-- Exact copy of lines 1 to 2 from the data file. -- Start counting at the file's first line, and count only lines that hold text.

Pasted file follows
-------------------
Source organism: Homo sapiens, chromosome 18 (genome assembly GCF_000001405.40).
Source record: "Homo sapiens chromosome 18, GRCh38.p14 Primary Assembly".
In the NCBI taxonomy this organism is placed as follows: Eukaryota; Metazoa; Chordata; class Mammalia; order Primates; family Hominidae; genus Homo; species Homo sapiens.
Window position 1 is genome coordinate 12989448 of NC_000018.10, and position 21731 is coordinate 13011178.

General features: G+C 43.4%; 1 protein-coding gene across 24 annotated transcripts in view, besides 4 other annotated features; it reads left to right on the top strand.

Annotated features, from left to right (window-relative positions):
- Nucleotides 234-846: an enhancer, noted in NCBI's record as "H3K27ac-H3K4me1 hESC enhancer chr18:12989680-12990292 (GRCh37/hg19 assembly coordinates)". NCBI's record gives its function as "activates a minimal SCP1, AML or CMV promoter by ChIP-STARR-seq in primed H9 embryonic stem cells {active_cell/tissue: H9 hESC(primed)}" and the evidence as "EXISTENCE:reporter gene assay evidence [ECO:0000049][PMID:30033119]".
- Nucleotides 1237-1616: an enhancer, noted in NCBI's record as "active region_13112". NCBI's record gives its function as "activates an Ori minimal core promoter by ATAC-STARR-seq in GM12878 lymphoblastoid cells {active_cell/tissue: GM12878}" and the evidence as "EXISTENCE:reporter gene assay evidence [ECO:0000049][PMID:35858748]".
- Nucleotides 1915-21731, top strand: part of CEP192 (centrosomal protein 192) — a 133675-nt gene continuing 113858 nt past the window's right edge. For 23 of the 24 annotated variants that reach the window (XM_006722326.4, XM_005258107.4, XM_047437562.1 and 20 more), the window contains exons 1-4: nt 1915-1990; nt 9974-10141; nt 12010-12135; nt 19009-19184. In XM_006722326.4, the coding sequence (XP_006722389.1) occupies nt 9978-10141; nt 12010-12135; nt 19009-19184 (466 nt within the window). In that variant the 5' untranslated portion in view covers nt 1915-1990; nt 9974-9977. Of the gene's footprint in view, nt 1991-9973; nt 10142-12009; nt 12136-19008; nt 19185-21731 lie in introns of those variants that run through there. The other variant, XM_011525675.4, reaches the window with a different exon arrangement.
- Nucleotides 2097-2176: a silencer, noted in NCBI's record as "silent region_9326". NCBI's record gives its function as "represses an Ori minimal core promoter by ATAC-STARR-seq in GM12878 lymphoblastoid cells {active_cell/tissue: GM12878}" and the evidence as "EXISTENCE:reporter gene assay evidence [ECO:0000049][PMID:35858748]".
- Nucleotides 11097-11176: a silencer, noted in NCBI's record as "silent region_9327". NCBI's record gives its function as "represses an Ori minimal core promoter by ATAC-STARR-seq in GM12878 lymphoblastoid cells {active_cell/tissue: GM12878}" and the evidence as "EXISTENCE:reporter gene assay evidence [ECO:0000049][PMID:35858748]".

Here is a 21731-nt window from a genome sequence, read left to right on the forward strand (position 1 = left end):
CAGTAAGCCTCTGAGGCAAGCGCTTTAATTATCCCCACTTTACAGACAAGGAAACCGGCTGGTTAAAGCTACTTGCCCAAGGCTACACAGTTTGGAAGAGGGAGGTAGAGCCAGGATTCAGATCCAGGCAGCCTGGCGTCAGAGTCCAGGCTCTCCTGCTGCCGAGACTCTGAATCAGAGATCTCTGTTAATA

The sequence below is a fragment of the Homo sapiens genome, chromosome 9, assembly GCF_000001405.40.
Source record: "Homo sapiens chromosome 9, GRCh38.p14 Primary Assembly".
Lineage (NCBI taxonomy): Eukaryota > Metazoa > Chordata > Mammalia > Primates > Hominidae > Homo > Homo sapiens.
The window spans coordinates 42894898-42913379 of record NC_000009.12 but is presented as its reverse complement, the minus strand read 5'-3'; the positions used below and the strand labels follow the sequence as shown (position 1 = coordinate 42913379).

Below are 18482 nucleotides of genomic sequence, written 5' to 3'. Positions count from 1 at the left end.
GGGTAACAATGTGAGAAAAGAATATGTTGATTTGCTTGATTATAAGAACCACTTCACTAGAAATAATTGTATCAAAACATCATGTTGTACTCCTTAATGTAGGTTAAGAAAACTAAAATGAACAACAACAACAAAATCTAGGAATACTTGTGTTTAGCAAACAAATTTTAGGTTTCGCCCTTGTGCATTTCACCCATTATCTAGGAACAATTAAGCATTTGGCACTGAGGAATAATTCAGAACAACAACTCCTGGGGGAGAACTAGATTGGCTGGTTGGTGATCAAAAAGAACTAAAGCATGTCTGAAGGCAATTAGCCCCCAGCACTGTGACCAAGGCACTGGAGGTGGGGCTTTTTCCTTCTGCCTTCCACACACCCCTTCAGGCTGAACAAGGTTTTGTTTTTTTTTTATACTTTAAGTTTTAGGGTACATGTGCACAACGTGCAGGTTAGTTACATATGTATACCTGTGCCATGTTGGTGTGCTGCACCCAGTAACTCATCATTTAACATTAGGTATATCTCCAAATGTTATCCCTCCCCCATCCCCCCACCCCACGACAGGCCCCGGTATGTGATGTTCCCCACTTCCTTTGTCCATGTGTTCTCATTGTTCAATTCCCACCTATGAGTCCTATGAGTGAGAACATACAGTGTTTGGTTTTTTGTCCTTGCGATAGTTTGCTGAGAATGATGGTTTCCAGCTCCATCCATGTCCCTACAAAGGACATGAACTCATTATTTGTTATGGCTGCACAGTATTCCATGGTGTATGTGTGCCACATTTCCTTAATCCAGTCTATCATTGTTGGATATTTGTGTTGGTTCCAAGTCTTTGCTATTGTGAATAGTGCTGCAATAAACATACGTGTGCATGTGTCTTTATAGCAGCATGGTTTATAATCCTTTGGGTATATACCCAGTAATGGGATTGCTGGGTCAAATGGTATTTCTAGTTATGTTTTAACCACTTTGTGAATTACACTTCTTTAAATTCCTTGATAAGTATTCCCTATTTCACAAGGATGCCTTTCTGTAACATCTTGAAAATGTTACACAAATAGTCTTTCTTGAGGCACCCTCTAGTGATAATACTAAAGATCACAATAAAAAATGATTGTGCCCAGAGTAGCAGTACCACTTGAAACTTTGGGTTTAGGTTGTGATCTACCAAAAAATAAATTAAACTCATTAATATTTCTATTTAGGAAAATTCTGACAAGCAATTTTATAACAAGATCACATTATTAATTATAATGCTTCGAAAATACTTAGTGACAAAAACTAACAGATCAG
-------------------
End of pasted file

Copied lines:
Source organism: Homo sapiens, chromosome 18 (genome assembly GCF_000001405.40).
Source record: "Homo sapiens chromosome 18, GRCh38.p14 Primary Assembly".